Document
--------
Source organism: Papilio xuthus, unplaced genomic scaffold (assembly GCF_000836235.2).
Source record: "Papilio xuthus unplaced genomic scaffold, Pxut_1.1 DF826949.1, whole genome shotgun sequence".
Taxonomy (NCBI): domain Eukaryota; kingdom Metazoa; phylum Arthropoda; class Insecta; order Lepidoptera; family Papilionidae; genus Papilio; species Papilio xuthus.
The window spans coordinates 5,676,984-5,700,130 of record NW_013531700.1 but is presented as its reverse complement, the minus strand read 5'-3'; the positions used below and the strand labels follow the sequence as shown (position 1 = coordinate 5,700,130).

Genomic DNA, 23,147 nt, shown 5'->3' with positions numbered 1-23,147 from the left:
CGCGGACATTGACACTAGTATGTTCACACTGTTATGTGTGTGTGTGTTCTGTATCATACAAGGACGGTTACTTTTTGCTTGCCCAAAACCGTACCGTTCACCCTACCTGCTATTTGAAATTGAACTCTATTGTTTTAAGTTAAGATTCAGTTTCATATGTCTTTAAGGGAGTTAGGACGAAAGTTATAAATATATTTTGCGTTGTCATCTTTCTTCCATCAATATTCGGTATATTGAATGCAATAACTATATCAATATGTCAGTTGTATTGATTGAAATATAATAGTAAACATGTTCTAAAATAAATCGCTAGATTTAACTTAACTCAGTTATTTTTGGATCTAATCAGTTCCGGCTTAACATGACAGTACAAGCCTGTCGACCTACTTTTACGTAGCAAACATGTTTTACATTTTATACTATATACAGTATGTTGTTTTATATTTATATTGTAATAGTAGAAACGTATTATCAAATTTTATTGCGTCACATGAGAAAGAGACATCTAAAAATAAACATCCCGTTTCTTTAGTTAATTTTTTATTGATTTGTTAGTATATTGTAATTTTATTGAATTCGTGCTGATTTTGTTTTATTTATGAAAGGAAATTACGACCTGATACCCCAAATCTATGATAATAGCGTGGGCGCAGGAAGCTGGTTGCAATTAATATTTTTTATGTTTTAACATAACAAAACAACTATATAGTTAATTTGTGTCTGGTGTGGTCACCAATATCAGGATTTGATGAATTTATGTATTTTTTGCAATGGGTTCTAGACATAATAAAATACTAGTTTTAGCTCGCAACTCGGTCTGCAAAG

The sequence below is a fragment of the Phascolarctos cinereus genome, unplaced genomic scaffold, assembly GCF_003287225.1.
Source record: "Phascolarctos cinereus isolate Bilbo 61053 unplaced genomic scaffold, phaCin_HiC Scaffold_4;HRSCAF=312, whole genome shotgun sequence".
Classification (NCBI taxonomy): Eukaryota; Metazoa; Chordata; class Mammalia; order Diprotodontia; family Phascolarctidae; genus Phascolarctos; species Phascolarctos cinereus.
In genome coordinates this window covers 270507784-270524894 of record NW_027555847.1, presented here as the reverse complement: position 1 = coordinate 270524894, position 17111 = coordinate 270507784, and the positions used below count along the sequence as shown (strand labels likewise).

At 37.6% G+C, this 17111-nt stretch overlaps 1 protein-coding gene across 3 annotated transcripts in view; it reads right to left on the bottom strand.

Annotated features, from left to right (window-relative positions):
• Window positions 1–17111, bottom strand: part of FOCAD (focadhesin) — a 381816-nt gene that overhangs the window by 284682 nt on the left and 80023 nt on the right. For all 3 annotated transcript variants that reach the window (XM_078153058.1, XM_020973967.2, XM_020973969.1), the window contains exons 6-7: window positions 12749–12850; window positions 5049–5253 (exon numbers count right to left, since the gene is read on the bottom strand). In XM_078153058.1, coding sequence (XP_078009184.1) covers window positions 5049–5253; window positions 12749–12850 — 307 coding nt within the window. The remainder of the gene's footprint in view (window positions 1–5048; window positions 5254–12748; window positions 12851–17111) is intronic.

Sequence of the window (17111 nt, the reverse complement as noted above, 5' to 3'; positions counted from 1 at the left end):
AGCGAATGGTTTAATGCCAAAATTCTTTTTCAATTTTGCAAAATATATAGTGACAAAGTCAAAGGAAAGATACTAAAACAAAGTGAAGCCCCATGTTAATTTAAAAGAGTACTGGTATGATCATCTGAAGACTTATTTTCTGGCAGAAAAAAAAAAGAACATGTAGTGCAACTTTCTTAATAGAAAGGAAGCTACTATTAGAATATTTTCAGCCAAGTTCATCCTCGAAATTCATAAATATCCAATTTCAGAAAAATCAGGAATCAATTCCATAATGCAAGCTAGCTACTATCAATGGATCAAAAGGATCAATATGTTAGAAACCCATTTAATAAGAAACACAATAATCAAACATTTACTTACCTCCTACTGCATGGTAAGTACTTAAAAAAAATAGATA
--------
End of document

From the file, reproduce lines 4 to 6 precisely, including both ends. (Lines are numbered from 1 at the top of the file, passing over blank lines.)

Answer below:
The window spans coordinates 5,676,984-5,700,130 of record NW_013531700.1 but is presented as its reverse complement, the minus strand read 5'-3'; the positions used below and the strand labels follow the sequence as shown (position 1 = coordinate 5,700,130).

Genomic DNA, 23,147 nt, shown 5'->3' with positions numbered 1-23,147 from the left:
CGCGGACATTGACACTAGTATGTTCACACTGTTATGTGTGTGTGTGTTCTGTATCATACAAGGACGGTTACTTTTTGCTTGCCCAAAACCGTACCGTTCACCCTACCTGCTATTTGAAATTGAACTCTATTGTTTTAAGTTAAGATTCAGTTTCATATGTCTTTAAGGGAGTTAGGACGAAAGTTATAAATATATTTTGCGTTGTCATCTTTCTTCCATCAATATTCGGTATATTGAATGCAATAACTATATCAATATGTCAGTTGTATTGATTGAAATATAATAGTAAACATGTTCTAAAATAAATCGCTAGATTTAACTTAACTCAGTTATTTTTGGATCTAATCAGTTCCGGCTTAACATGACAGTACAAGCCTGTCGACCTACTTTTACGTAGCAAACATGTTTTACATTTTATACTATATACAGTATGTTGTTTTATATTTATATTGTAATAGTAGAAACGTATTATCAAATTTTATTGCGTCACATGAGAAAGAGACATCTAAAAATAAACATCCCGTTTCTTTAGTTAATTTTTTATTGATTTGTTAGTATATTGTAATTTTATTGAATTCGTGCTGATTTTGTTTTATTTATGAAAGGAAATTACGACCTGATACCCCAAATCTATGATAATAGCGTGGGCGCAGGAAGCTGGTTGCAATTAATATTTTTTATGTTTTAACATAACAAAACAACTATATAGTTAATTTGTGTCTGGTGTGGTCACCAATATCAGGATTTGATGAATTTATGTATTTTTTGCAATGGGTTCTAGACATAATAAAATACTAGTTTTAGCTCGCAACTCGGTCTGCAAAG